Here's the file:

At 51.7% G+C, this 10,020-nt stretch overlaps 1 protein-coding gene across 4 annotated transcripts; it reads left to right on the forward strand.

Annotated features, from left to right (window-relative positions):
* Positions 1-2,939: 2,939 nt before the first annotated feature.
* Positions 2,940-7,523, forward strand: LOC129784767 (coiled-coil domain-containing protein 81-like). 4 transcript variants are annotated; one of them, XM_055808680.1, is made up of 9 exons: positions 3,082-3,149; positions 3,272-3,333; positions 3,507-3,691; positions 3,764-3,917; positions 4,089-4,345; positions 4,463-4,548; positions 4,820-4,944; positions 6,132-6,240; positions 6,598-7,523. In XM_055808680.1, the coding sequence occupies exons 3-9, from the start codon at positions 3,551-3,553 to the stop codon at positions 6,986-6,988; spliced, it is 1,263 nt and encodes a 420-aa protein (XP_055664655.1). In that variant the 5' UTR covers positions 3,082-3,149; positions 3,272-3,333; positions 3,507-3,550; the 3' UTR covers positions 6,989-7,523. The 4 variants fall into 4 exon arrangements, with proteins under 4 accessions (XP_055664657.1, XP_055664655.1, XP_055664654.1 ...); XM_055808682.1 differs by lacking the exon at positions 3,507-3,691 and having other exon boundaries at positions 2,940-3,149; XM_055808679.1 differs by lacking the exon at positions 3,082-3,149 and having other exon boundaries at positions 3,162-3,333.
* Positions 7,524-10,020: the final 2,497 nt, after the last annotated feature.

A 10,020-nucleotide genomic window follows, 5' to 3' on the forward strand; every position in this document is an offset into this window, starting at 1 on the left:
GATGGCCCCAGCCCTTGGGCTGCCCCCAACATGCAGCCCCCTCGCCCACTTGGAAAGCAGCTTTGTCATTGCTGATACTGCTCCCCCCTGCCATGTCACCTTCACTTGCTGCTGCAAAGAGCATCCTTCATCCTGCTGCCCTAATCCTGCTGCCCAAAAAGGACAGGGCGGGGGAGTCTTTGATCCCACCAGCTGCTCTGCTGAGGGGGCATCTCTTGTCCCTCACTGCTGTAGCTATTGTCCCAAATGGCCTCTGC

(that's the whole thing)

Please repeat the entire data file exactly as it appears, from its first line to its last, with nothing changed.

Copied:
At 51.7% G+C, this 10,020-nt stretch overlaps 1 protein-coding gene across 4 annotated transcripts; it reads left to right on the forward strand.

Annotated features, from left to right (window-relative positions):
* Positions 1-2,939: 2,939 nt before the first annotated feature.
* Positions 2,940-7,523, forward strand: LOC129784767 (coiled-coil domain-containing protein 81-like). 4 transcript variants are annotated; one of them, XM_055808680.1, is made up of 9 exons: positions 3,082-3,149; positions 3,272-3,333; positions 3,507-3,691; positions 3,764-3,917; positions 4,089-4,345; positions 4,463-4,548; positions 4,820-4,944; positions 6,132-6,240; positions 6,598-7,523. In XM_055808680.1, the coding sequence occupies exons 3-9, from the start codon at positions 3,551-3,553 to the stop codon at positions 6,986-6,988; spliced, it is 1,263 nt and encodes a 420-aa protein (XP_055664655.1). In that variant the 5' UTR covers positions 3,082-3,149; positions 3,272-3,333; positions 3,507-3,550; the 3' UTR covers positions 6,989-7,523. The 4 variants fall into 4 exon arrangements, with proteins under 4 accessions (XP_055664657.1, XP_055664655.1, XP_055664654.1 ...); XM_055808682.1 differs by lacking the exon at positions 3,507-3,691 and having other exon boundaries at positions 2,940-3,149; XM_055808679.1 differs by lacking the exon at positions 3,082-3,149 and having other exon boundaries at positions 3,162-3,333.
* Positions 7,524-10,020: the final 2,497 nt, after the last annotated feature.

A 10,020-nucleotide genomic window follows, 5' to 3' on the forward strand; every position in this document is an offset into this window, starting at 1 on the left:
GATGGCCCCAGCCCTTGGGCTGCCCCCAACATGCAGCCCCCTCGCCCACTTGGAAAGCAGCTTTGTCATTGCTGATACTGCTCCCCCCTGCCATGTCACCTTCACTTGCTGCTGCAAAGAGCATCCTTCATCCTGCTGCCCTAATCCTGCTGCCCAAAAAGGACAGGGCGGGGGAGTCTTTGATCCCACCAGCTGCTCTGCTGAGGGGGCATCTCTTGTCCCTCACTGCTGTAGCTATTGTCCCAAATGGCCTCTGC